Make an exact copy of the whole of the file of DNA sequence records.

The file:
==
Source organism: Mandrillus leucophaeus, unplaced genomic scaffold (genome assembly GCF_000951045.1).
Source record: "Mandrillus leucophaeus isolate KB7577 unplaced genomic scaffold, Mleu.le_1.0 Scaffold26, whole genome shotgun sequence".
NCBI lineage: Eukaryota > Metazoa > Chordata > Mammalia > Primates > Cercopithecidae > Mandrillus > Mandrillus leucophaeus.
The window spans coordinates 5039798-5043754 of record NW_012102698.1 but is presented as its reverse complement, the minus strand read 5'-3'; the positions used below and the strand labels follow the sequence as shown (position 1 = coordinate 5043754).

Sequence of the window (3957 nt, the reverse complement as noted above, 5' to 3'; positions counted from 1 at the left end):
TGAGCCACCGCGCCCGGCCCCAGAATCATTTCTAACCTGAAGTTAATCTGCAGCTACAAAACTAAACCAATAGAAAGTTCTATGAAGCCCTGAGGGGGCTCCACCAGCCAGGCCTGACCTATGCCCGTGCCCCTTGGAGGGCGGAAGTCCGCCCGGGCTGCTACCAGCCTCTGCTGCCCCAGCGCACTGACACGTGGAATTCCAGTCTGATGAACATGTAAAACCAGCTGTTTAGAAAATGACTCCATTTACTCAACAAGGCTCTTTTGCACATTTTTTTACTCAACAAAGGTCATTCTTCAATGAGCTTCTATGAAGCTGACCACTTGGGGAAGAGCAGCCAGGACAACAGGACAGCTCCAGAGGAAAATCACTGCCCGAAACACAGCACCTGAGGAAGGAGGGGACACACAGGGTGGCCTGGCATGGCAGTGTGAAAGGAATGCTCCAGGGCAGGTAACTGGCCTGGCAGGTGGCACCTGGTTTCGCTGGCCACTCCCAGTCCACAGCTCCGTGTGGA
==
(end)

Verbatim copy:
Source organism: Mandrillus leucophaeus, unplaced genomic scaffold (genome assembly GCF_000951045.1).
Source record: "Mandrillus leucophaeus isolate KB7577 unplaced genomic scaffold, Mleu.le_1.0 Scaffold26, whole genome shotgun sequence".
NCBI lineage: Eukaryota > Metazoa > Chordata > Mammalia > Primates > Cercopithecidae > Mandrillus > Mandrillus leucophaeus.
The window spans coordinates 5039798-5043754 of record NW_012102698.1 but is presented as its reverse complement, the minus strand read 5'-3'; the positions used below and the strand labels follow the sequence as shown (position 1 = coordinate 5043754).

Sequence of the window (3957 nt, the reverse complement as noted above, 5' to 3'; positions counted from 1 at the left end):
TGAGCCACCGCGCCCGGCCCCAGAATCATTTCTAACCTGAAGTTAATCTGCAGCTACAAAACTAAACCAATAGAAAGTTCTATGAAGCCCTGAGGGGGCTCCACCAGCCAGGCCTGACCTATGCCCGTGCCCCTTGGAGGGCGGAAGTCCGCCCGGGCTGCTACCAGCCTCTGCTGCCCCAGCGCACTGACACGTGGAATTCCAGTCTGATGAACATGTAAAACCAGCTGTTTAGAAAATGACTCCATTTACTCAACAAGGCTCTTTTGCACATTTTTTTACTCAACAAAGGTCATTCTTCAATGAGCTTCTATGAAGCTGACCACTTGGGGAAGAGCAGCCAGGACAACAGGACAGCTCCAGAGGAAAATCACTGCCCGAAACACAGCACCTGAGGAAGGAGGGGACACACAGGGTGGCCTGGCATGGCAGTGTGAAAGGAATGCTCCAGGGCAGGTAACTGGCCTGGCAGGTGGCACCTGGTTTCGCTGGCCACTCCCAGTCCACAGCTCCGTGTGGA